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Teeth whitening can be a costly, invasive investment that frequently does not pay off. Trays are invasive, expensive and time consuming. Whitening strips are difficult to apply. The myriad of foams, powders and gels available make it difficult to decide which product is best for whitening teeth.
One of the easiest ways to achieve some modest teeth whitening is through a toothpaste. There are many whitening toothpastes available out there on the market to choose from. I took a look at Colgate’s whitening toothpaste to see how it measures up to other whitening pastes and whitening methods.
Teeth Stains 101
There are two primary kinds of tooth stains: extrinsic and intrinsic.
- Extrinsic: These are stains that occur on the enamel or outermost layer of the teeth. This is by far the most common cause of tooth discoloration, and this is the one treated by Nite White. Some of the causes of extrinsic stains include the following:
- Coffee and other acidic beverages
- Built up plaque
- Various medications.
- Intrinsic: Intrinsic stains are deeper down, actually penetrating down into the dentin. These are typically caused by nerve damage or other more severe dental problems like cavities. If you have stains that won’t go away no matter what, these you either already know about or should see a dentist about. They won’t be helped by Nite Brite or any other over the counter treatment.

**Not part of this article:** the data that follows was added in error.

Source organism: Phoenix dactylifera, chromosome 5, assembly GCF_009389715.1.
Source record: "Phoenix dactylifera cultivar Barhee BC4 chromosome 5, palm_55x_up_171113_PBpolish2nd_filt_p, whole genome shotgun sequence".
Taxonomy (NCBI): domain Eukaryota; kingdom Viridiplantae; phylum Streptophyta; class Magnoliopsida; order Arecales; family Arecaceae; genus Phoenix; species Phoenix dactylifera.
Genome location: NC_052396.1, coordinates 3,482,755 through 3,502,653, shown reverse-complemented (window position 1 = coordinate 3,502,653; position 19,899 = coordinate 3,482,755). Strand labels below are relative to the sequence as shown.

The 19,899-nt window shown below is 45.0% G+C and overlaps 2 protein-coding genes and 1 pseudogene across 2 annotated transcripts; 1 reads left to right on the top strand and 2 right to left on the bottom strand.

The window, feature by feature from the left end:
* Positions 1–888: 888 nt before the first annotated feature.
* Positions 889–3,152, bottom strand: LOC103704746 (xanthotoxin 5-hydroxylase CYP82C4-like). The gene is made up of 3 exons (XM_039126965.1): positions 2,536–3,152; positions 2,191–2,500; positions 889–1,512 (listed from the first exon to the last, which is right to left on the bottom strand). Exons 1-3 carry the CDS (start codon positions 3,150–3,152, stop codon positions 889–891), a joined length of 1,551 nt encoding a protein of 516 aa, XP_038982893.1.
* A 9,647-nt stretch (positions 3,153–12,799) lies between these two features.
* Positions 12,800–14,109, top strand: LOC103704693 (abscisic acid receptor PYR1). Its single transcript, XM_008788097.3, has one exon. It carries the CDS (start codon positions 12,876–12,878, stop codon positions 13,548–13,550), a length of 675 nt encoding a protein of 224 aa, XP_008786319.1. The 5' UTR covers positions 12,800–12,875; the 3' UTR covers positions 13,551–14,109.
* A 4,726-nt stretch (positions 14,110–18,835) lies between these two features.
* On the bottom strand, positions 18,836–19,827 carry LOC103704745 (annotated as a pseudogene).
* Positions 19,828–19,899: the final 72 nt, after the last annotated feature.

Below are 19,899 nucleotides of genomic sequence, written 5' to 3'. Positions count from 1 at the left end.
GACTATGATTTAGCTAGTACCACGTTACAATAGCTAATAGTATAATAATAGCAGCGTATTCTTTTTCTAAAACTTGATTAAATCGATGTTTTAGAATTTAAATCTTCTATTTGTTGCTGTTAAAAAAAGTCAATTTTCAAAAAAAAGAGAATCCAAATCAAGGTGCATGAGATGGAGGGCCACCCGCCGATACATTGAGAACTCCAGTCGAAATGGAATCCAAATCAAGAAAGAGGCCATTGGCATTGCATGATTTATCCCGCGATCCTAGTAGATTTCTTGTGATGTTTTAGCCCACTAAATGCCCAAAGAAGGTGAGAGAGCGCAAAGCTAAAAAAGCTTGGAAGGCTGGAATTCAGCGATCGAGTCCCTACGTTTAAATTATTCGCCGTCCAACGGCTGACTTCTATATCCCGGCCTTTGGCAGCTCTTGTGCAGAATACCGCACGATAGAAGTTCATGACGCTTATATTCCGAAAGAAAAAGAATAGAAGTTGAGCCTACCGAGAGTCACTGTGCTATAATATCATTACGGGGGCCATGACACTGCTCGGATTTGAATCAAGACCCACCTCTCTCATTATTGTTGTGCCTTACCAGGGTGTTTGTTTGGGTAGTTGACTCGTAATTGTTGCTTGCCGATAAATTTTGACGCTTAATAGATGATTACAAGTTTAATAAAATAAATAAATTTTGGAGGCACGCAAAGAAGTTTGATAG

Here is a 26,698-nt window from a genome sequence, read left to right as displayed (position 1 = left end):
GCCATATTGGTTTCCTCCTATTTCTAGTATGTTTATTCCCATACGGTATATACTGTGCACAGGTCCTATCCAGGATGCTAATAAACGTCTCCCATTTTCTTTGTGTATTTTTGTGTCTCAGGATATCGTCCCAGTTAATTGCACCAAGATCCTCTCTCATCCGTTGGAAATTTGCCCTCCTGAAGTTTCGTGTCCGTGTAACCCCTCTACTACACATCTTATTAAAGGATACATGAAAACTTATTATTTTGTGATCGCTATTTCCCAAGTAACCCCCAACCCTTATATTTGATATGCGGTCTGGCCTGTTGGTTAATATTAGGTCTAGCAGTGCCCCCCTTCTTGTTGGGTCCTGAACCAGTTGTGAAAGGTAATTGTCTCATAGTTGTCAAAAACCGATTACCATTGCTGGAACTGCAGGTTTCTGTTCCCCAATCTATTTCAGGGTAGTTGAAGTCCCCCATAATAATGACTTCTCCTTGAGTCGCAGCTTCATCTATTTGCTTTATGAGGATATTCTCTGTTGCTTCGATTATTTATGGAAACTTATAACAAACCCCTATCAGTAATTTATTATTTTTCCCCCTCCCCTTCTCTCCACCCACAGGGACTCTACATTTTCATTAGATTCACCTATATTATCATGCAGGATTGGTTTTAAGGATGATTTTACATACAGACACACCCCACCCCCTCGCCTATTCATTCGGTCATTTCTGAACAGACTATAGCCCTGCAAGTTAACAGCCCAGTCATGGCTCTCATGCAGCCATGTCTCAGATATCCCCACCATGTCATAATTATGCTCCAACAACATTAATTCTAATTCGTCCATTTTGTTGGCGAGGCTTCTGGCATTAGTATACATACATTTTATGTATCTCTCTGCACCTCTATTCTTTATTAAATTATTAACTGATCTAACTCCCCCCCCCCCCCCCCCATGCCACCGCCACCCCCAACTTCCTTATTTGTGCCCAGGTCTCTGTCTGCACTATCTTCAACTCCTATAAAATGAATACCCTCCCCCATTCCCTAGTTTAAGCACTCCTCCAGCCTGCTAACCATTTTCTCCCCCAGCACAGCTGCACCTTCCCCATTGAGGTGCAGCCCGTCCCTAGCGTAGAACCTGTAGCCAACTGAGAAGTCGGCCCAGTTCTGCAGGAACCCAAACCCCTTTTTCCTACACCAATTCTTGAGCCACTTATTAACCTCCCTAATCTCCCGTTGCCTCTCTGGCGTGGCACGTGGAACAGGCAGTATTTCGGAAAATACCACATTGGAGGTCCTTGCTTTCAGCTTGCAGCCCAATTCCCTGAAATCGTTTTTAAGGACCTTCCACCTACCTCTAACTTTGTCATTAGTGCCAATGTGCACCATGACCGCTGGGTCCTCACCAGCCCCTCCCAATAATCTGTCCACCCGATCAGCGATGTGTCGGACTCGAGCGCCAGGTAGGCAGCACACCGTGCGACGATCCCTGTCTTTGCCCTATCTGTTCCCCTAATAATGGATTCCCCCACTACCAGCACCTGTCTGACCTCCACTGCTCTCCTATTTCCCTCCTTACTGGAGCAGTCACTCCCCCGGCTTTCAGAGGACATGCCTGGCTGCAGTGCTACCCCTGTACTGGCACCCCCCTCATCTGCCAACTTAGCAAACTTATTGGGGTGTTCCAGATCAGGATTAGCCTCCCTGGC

It’s helpful to know about why teeth discoloration occurs in the first place and how it’s treated before looking at Nite White. Also, it’s worth noting the different types of whitening options out there before deciding if Nite White is the one for you.
Whitening vs. Normal Toothpastes
What exactly is the difference between whitening toothpastes and your run-of-the-mill ones? It really boils down to two things: abrasives and special ingredients. Here is what Optic White has in it of each ingredient.